Holiday home on Cruit Island, Kincasslagh, Donegal, Ireland.

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 " An Sciobol "  -  Cruit Island and Area

Cruit is an island in the area of Donegal called "The Rosses". The name "Cruit" (pronounced "Critch") is derived from the Irish "An Chruit" meaning ‘the hump or little hillock’ although it is also the old Irish word for the harp.

View of 9th hole on Cruit Golf CourseCliff - Scenery looking west to Arranmore IslandLooking from Cruit to MainlandLooking north along Cruit's west coast.Looking from mainland to Cruit IslandTra Dhearg - The Red StrandThe Shell BeachSea Pinks in JuneEnd of a perfect dayAbout 3 miles in length and 1 mile at it widest point, Cruit lies roughly north-south along the Donegal coast and is connected to the mainland by a bridge so that you can literally "drive across the Atlantic". Cruit, moreover, is a tidal island so that when the tide is out twice a day you can walk across a golden stretch of sand ("Cruit Strand") to the mainland. This rising and falling of the tide adds considerable interest as the views of the  bay between Cruit and the mainland change continuously.

A road runs the length of the island from the bridge at the south to the north end with a few branch roads leading to the houses on the island. A pier lies on the more sheltered east side providing moorings for a cluster of small boats during the summer months.

One of several islands in the Rosses, Cruit still has a small resident population which is added to by visitors keen to enjoy the beautiful beaches and wonderful walks which abound. It also has an excellent 9-hole golf course which makes every use of the natural contours of the coast to provide both a test of golf skills and spectacular views at every turn.

Cruit is also an excellent area for sea fishing with Pollack and Mackerel often plentiful, while for the nature-lover there are many beautiful wildflowers at every season and a variety of birds for the enthusiast. The terrain is excellent for walking incorporating beaches, rocky cliffs, dunes and moorland so that in every direction there is something to suit all tastes and abilities.

Be sure to sample the scenery by clicking on the hsymbols on the map above.

 The Surrounding Area

"The Rosses", from the Irish "Ros"  meaning "a headland", merits its name as it indeed comprises a heavily indented coastline with many headlands and bays.

The area stretches from the Gweebarra river in the south to the Gweedore river in the north. To the east lie the Derryveagh mountains while the Atlantic ocean bounds it to the west.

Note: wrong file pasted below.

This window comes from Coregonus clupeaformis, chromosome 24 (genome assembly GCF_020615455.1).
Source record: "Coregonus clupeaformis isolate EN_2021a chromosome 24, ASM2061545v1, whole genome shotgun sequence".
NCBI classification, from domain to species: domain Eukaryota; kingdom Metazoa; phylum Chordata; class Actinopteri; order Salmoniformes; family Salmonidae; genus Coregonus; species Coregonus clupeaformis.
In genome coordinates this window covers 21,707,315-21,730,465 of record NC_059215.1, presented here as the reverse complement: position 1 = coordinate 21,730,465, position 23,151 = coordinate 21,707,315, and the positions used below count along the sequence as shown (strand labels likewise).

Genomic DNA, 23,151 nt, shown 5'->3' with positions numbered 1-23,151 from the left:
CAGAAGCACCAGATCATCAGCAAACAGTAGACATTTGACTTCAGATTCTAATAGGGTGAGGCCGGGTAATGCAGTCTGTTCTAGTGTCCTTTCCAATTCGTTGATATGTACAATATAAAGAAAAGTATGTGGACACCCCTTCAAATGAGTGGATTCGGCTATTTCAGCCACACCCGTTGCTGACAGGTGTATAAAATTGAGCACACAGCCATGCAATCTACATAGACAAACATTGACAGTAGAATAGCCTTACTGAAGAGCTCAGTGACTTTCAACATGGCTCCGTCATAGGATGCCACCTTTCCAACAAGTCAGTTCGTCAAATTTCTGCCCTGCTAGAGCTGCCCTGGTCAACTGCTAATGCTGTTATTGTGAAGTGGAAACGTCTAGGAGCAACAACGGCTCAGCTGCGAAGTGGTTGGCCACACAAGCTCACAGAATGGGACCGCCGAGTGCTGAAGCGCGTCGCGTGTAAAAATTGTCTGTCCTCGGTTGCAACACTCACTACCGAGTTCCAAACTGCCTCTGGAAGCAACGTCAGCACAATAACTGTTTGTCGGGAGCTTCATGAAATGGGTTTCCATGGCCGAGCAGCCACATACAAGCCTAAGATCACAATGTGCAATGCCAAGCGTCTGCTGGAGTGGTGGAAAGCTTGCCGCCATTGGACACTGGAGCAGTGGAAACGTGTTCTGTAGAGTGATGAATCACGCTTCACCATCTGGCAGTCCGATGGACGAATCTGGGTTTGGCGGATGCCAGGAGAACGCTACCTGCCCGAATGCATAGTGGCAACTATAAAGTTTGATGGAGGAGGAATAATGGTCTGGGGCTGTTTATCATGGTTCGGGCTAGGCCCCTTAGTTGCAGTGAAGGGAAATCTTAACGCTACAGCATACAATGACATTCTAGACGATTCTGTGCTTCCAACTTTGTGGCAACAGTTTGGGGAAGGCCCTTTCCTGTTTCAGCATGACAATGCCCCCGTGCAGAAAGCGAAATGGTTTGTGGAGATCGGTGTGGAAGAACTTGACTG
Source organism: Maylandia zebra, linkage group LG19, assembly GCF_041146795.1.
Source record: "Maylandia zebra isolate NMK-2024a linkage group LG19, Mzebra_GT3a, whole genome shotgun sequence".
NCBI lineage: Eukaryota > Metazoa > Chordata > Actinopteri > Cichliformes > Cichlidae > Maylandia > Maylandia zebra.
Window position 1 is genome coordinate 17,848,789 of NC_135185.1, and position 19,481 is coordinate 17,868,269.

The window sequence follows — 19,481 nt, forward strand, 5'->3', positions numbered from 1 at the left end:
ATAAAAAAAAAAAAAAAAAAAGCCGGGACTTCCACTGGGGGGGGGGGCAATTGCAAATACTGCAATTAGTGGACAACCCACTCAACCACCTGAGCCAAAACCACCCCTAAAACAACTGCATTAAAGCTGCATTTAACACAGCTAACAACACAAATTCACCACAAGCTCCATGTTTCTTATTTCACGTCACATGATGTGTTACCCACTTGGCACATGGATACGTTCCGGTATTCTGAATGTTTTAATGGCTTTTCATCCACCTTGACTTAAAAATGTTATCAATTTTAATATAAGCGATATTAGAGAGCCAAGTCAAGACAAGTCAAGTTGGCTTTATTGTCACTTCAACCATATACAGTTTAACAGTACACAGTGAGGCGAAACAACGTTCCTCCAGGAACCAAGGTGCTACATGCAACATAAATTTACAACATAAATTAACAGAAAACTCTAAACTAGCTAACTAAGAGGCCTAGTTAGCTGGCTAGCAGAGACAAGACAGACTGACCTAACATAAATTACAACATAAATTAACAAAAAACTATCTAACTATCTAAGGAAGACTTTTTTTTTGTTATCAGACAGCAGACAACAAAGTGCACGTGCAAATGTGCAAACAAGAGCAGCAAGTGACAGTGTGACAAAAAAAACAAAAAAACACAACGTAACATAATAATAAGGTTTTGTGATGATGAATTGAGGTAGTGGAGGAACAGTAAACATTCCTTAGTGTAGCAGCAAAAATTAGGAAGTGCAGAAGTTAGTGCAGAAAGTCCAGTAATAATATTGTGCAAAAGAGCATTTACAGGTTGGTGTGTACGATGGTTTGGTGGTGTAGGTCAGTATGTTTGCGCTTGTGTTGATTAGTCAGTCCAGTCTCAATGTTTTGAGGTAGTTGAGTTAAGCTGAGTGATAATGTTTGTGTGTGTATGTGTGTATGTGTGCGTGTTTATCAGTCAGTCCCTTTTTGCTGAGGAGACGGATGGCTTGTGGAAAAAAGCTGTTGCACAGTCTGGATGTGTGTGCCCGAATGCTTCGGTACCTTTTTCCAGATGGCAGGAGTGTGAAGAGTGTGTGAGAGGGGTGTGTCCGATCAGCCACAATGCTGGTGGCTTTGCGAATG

It is an area of  rugged moorland with intrusions of granite rock and containing innumerable lakes of varying sizes. Its coastline has numerous promontories and inlets with many exquisite sandy beaches while off-shore are a number of islands including Arranmore, Inishfree, Owey as well as Cruit.

Within the Rosses are several Gaeltachts, designated areas of Ireland where Gaelic is still the primary language and Irish traditions and culture form part of everyday life.

The Rosses is divided into areas (or townlands) normally surrounding a small town or village of the same name, such as Dungloe, Kincasslagh, Doochary, Lettermacaward, Loughanure  and Annagary.

Dungloe is the largest town and has a number of supermarkets as well as various other shops. There are also several of the Irish banks represented here. It is also the setting for the annual "Mary from Dungloe" festival which is held at the end of July and beginning of August while most of the other areas have their own events at various times in the summer.

For further information on the Area:

 Things to do

Here are just a few of the many activities which may be enjoyed within Cruit, the Rosses and across Donegal.




As described Cruit has its own excellent 9-hole course but there a number of others across Donegal.

Cruit Island Golf Club

Golf in Donegal

Sea angling

The coastline boasts many fine areas for shore fishing but if you wish to experience boat fishing then try "Saoire Mara" operating out of Kincasslagh or "West Donegal Sea Angling Charters" out of Burtonport.

Saoire Mara

Burtonport Sea Angling

Lake & river fishing.

The many lakes and small rivers in the Rosses provide excellent fly fishing which is controlled by "The Rosses Fishery.

The Rosses Fishery

Horse Riding

There are a variety of horse-riding facilities in Donegal including the "Innisfree Equestrian Centre", Kincasslagh.

Horse riding in Donegal


Not normally associated with this part of Donegal there is nevertheless a well-established surfing club at Dooey while slightly further afield is the more well-known one at Rossnowlagh.

Rossnowlagh Surf Club

Rock ClimbingCruit and the surrounding coast has developed a great reputation for rock and stack climbing.Unique ascent


 Places to visit


Glenveagh National ParkWell worth a visit this is located deep within the Derryveagh Mountains and contains a visitors' centre and castle with gardens and extensive woodland walks.
Dunlewey CentreThis is a great day-out, especially if you have children, although there is something of interest to everyone. During the summer there are also regular traditional music events held here.
Glebe House, GartanSet in woodland gardens this was home to the artist Derek Hill and contains much of interest including works by leading 20th century artists.
Fintown narrow-gauge railwayDonegal's only operational narrow gauge railway runs along beneath the mountains by the waters of Loch Finn. One for children of all ages.
Arranmore Island

Take a trip to Arranmore (20 mins by ferry from Burtonport) where you will find excellent areas for walking and cycling including some spectacular cliff scenery. A walk to the lighthouse is particularly recommended. 

Tory IslandFor the more ambitious take a trip to Tory Island 11 kilometres off the coast.

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